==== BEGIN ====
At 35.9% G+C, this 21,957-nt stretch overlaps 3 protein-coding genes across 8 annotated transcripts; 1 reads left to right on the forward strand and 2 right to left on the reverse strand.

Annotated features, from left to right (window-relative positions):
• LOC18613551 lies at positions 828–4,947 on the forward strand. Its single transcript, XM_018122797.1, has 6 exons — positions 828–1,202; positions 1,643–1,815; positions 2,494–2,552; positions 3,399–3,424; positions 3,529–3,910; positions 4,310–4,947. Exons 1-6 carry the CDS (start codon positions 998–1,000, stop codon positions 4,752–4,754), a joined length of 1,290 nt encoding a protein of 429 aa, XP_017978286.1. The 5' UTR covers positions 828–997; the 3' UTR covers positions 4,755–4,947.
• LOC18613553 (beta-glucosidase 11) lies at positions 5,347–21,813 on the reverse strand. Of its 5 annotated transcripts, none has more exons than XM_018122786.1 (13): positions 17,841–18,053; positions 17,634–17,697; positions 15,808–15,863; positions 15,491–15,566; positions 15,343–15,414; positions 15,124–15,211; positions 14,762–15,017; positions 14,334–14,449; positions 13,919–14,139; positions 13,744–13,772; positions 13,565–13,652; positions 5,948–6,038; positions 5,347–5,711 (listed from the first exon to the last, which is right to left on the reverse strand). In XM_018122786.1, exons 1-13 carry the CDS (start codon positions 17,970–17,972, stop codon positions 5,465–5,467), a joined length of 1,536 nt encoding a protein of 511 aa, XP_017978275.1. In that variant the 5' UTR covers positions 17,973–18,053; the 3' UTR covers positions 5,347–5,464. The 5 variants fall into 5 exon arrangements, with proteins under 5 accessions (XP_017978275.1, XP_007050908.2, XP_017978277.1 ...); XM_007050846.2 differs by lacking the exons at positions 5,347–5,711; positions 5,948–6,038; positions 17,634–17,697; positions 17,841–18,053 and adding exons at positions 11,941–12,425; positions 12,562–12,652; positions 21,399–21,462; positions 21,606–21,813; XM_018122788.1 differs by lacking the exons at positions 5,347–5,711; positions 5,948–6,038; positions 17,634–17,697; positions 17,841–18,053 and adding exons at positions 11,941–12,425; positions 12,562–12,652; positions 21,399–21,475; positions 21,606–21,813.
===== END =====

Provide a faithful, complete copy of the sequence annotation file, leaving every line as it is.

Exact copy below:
At 35.9% G+C, this 21,957-nt stretch overlaps 3 protein-coding genes across 8 annotated transcripts; 1 reads left to right on the forward strand and 2 right to left on the reverse strand.

Annotated features, from left to right (window-relative positions):
• LOC18613551 lies at positions 828–4,947 on the forward strand. Its single transcript, XM_018122797.1, has 6 exons — positions 828–1,202; positions 1,643–1,815; positions 2,494–2,552; positions 3,399–3,424; positions 3,529–3,910; positions 4,310–4,947. Exons 1-6 carry the CDS (start codon positions 998–1,000, stop codon positions 4,752–4,754), a joined length of 1,290 nt encoding a protein of 429 aa, XP_017978286.1. The 5' UTR covers positions 828–997; the 3' UTR covers positions 4,755–4,947.
• LOC18613553 (beta-glucosidase 11) lies at positions 5,347–21,813 on the reverse strand. Of its 5 annotated transcripts, none has more exons than XM_018122786.1 (13): positions 17,841–18,053; positions 17,634–17,697; positions 15,808–15,863; positions 15,491–15,566; positions 15,343–15,414; positions 15,124–15,211; positions 14,762–15,017; positions 14,334–14,449; positions 13,919–14,139; positions 13,744–13,772; positions 13,565–13,652; positions 5,948–6,038; positions 5,347–5,711 (listed from the first exon to the last, which is right to left on the reverse strand). In XM_018122786.1, exons 1-13 carry the CDS (start codon positions 17,970–17,972, stop codon positions 5,465–5,467), a joined length of 1,536 nt encoding a protein of 511 aa, XP_017978275.1. In that variant the 5' UTR covers positions 17,973–18,053; the 3' UTR covers positions 5,347–5,464. The 5 variants fall into 5 exon arrangements, with proteins under 5 accessions (XP_017978275.1, XP_007050908.2, XP_017978277.1 ...); XM_007050846.2 differs by lacking the exons at positions 5,347–5,711; positions 5,948–6,038; positions 17,634–17,697; positions 17,841–18,053 and adding exons at positions 11,941–12,425; positions 12,562–12,652; positions 21,399–21,462; positions 21,606–21,813; XM_018122788.1 differs by lacking the exons at positions 5,347–5,711; positions 5,948–6,038; positions 17,634–17,697; positions 17,841–18,053 and adding exons at positions 11,941–12,425; positions 12,562–12,652; positions 21,399–21,475; positions 21,606–21,813.